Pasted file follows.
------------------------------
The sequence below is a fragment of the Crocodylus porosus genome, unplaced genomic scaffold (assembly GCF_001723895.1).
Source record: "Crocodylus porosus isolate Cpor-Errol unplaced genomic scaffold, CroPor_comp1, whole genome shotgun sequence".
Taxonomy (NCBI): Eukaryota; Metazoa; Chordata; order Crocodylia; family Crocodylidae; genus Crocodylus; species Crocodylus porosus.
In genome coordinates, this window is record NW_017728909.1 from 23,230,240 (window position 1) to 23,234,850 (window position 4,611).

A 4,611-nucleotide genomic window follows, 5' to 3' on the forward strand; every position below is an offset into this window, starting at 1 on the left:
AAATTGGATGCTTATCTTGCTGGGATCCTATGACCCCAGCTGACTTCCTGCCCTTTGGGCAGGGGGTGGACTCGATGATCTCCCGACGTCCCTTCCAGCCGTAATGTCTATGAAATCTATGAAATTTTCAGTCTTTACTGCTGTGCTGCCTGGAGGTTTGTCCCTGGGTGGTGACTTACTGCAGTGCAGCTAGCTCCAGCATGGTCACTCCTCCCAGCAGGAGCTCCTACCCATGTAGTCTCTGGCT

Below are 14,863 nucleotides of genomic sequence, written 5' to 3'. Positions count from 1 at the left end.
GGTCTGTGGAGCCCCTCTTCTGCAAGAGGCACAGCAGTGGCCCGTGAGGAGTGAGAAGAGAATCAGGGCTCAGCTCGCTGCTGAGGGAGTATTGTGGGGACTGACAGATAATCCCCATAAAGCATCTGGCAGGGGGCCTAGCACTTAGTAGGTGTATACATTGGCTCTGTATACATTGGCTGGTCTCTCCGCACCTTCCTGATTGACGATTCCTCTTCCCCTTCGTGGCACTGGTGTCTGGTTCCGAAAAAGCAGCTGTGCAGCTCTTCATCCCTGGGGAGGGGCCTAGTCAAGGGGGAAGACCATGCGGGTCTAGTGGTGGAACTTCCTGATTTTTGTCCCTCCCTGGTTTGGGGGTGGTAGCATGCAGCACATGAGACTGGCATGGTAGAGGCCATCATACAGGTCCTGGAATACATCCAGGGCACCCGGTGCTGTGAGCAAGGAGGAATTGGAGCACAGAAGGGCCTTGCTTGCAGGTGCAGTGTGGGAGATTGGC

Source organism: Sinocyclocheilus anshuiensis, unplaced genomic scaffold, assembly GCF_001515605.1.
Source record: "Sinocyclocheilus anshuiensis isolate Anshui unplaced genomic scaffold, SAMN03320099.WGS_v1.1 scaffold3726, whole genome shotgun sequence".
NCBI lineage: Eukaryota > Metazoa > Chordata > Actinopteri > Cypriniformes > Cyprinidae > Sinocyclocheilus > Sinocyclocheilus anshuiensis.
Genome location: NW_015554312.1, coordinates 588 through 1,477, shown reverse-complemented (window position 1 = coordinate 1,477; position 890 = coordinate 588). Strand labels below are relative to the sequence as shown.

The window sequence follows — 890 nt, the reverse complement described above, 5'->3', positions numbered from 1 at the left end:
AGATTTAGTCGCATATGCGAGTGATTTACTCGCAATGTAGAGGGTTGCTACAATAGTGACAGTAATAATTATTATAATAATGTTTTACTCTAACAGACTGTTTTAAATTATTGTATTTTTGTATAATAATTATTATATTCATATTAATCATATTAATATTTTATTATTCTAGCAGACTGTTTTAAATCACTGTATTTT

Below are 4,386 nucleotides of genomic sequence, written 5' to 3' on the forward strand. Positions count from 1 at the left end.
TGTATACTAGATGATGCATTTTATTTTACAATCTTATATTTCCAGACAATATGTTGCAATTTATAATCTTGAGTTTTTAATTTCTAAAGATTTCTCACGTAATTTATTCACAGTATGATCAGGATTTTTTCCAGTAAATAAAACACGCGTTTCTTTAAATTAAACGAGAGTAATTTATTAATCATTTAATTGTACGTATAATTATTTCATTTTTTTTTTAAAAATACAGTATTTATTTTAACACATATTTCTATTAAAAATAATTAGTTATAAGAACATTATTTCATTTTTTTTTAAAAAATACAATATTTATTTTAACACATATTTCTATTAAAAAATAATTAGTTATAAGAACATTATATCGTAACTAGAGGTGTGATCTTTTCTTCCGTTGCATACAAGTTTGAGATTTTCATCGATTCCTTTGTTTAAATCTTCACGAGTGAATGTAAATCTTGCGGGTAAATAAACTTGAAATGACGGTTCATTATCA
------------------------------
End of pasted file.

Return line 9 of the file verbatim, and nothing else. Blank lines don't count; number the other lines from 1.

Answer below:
Source organism: Sinocyclocheilus anshuiensis, unplaced genomic scaffold, assembly GCF_001515605.1.